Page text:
While not a long hike, it does have a steep beginning and along the way, you pass through an ongoing research plot that the Forest Service monitors:

Forest Service Research Plot
The study evaluates the correlation of Douglas Fir growth based on seed sources taken from across the Pacific Northwest. There is a second sign nearby which summarizes what they learned back in 1960. The steepness continues for a bit further and then relents as you enter the upper valley. At that point, exploration of the creek is possible…

Marten Creek
Marten Creek
Marten Creek
Marten Creek
Marten Creek
Marten Creek
Marten Creek
Marten Creek
All in all, a nice afternoon of photo taking despite the steady rain/sleet.

Back to Baker..

Yesterday marked the true start of winter for me- the first day back on the slopes at the Mount Baker Ski Area. Situated in one of the most beautiful environments, both Mount Baker and Mount Shuksan are visible in addition to a number of other dramatic ridgelines. Ample snowfall and a laid back atmosphere make it my favorite ski area anywhere.

Getting there for me requires a fair bit of driving and as luck would have it, I ran smack dab into this:

Accident cleanup..

A logging truck lost its load. Thankfully it appeared to be a solo accident and no one was hurt. Once making it to the ski area, I became re-acquainted to the winter muscle groups that lie dormant during the other parts of the year. Even with largely overcast conditions, there are always photo opportunities…

Mount Shuksan between storm fronts

Emerging sunlight over the Shuksan Arm


More icicles...

Fresh snow in the forest

On the way home, I stopped outside the town of Glacier to explore more of the Horseshoe Bend trail alongside the North Fork Nooksack River. I had to retreat due to failing light but I stopped to take a couple quick photos. Here’s an HDR photo taken after sunset:

North Fork Nooksack River at sunset

Snowy Rocks - North Fork Nooksack River

Happy New Year everyone!

12/20/2008: Deception Falls

I’ll begin my blog with a recap of a trip yesterday. For the better part of the last week, the whole Puget Sound has been firmly gripped in unusually cold weather intermixed with snowstorms. I just haven’t been able to get out to take photos the previous several weeks so I was itching to get out. Saturday’s forecast was for sunny skies, changing in the afternoon so I decided to make a go of it. I decided to go not too far so I headed out Highway 2 towards Stevens Pass.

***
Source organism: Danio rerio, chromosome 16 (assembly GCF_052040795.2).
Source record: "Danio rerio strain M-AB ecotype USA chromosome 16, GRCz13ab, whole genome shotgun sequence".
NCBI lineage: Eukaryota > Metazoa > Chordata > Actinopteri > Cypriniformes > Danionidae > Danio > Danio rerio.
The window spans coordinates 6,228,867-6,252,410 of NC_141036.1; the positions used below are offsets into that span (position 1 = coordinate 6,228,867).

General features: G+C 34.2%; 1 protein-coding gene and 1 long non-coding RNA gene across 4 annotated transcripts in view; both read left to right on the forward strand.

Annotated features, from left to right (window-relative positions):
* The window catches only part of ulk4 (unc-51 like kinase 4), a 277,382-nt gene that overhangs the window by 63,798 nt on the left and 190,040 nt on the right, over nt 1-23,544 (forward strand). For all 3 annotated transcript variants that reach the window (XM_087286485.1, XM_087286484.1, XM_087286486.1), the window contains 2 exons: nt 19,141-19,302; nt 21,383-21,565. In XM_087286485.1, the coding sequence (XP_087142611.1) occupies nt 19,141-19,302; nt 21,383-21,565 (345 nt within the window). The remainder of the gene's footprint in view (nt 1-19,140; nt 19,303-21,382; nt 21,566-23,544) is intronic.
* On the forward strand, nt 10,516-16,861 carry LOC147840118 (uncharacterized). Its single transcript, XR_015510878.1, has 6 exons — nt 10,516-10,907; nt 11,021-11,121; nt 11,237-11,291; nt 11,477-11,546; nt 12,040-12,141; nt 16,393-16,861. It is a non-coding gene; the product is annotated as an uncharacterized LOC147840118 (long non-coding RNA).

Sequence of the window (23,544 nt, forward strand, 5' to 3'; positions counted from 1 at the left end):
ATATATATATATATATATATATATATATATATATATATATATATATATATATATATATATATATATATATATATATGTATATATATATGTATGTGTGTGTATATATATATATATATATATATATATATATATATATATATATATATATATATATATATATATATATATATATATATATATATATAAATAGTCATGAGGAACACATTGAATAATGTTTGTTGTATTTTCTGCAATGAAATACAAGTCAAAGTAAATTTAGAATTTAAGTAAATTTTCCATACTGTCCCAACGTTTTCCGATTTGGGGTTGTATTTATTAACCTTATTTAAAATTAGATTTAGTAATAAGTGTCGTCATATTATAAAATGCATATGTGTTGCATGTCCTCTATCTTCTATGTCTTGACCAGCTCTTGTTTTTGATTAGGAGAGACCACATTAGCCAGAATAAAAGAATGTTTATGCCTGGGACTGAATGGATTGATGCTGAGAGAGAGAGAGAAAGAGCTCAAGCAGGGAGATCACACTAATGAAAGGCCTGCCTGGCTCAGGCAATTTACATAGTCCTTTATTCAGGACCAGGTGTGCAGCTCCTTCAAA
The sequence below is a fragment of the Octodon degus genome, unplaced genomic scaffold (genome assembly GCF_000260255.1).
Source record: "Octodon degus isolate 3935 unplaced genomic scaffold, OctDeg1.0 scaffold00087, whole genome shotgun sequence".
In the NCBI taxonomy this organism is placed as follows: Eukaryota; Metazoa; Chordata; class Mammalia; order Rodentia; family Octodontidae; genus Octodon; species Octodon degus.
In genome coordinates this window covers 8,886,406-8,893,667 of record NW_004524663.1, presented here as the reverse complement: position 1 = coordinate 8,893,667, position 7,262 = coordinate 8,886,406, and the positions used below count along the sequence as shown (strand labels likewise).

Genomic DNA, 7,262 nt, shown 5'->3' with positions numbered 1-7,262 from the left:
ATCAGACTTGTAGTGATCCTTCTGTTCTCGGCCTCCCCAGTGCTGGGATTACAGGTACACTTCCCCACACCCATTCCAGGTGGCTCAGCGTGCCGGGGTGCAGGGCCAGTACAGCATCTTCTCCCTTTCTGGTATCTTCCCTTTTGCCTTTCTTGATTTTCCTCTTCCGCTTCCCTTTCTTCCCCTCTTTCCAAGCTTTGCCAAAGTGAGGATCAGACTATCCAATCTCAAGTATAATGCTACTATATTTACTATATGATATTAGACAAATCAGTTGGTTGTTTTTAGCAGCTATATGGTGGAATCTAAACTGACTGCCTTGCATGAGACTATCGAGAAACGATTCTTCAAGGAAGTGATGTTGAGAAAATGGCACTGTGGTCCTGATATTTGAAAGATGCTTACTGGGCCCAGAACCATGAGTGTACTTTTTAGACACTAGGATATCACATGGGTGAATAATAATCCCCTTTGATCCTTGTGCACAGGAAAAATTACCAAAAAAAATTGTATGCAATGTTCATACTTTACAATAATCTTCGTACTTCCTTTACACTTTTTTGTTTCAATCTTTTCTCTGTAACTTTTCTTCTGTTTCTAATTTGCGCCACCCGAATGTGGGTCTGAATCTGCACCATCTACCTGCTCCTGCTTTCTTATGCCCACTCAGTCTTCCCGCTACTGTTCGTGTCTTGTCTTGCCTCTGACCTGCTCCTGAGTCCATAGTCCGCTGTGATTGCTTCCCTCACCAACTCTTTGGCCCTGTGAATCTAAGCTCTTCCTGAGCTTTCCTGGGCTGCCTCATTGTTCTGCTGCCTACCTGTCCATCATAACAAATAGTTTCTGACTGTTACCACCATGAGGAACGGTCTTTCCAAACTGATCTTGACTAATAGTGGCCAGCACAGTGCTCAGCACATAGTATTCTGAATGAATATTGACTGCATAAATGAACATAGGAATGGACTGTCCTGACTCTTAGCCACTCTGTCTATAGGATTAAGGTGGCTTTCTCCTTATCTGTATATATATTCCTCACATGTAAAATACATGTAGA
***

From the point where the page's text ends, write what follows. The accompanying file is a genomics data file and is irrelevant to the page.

My original plan was to stop at the Heybrook Ridge lookout trail followed by a stop further east at Deception Falls. I got a late start to the day but skies were clear and cold- 15 degrees on my way through Sultan. Around Gold Bar, the forecasted strong eastern winds made their appearance. The Heybrook lookout is located near the Snohomish / King County, just east of the turnoff for the town of Index. It offers a commanding view of the Skykomish River valley, Mount Index, and Baring Mountain.

As luck would have it, the parking area for the trailhead was covered with 2 feet of snow and not an option. I moved on to Plan B and out to Deception Falls. I’ve only visited the falls twice and those visits were during the last 2 months. Sadly, due to funding issues, the Forest Service seems to only open the parking lot during the peak part of the summer. Winter is no different and finding someplace close to park is even more of a challenge.

I settle on a small pullout about a half mile west of the falls and hiked along the busy highway. The parking lot and trails around the falls area had about 2 feet of powder so having the snowshoes with me was a great help. As I expected, the arrival of winter changed the entire dynamics of the falls. Here are the Upper Falls:

Upper Deception Falls

And the Lower Falls:

Lower Deception Falls

Downstream of the Lower Falls:

Downstream of lower falls

Downstream of lower falls (HDR photo)

Ice build-up where the Tye River makes a 90 degree turn:

Tye River's 90 degree turn

1 10 11 12 Scroll to top